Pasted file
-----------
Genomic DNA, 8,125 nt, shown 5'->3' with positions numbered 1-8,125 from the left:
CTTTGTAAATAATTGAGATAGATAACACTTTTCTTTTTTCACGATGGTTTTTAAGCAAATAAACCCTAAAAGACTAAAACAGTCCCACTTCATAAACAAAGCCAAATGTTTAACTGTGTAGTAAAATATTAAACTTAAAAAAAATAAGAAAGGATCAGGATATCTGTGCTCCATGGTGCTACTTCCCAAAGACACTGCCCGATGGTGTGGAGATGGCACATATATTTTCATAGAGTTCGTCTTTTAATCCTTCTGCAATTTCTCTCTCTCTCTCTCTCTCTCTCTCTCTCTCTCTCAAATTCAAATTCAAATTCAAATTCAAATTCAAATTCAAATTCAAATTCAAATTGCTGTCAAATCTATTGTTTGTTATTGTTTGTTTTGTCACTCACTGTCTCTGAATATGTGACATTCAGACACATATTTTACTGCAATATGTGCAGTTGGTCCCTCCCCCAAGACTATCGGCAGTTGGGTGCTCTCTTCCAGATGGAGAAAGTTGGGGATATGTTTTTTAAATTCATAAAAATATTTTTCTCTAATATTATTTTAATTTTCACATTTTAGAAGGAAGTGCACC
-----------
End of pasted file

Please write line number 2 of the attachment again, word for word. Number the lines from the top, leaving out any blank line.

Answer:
CTTTGTAAATAATTGAGATAGATAACACTTTTCTTTTTTCACGATGGTTTTTAAGCAAATAAACCCTAAAAGACTAAAACAGTCCCACTTCATAAACAAAGCCAAATGTTTAACTGTGTAGTAAAATATTAAACTTAAAAAAAATAAGAAAGGATCAGGATATCTGTGCTCCATGGTGCTACTTCCCAAAGACACTGCCCGATGGTGTGGAGATGGCACATATATTTTCATAGAGTTCGTCTTTTAATCCTTCTGCAATTTCTCTCTCTCTCTCTCTCTCTCTCTCTCTCTCTCTCAAATTCAAATTCAAATTCAAATTCAAATTCAAATTCAAATTCAAATTCAAATTGCTGTCAAATCTATTGTTTGTTATTGTTTGTTTTGTCACTCACTGTCTCTGAATATGTGACATTCAGACACATATTTTACTGCAATATGTGCAGTTGGTCCCTCCCCCAAGACTATCGGCAGTTGGGTGCTCTCTTCCAGATGGAGAAAGTTGGGGATATGTTTTTTAAATTCATAAAAATATTTTTCTCTAATATTATTTTAATTTTCACATTTTAGAAGGAAGTGCACC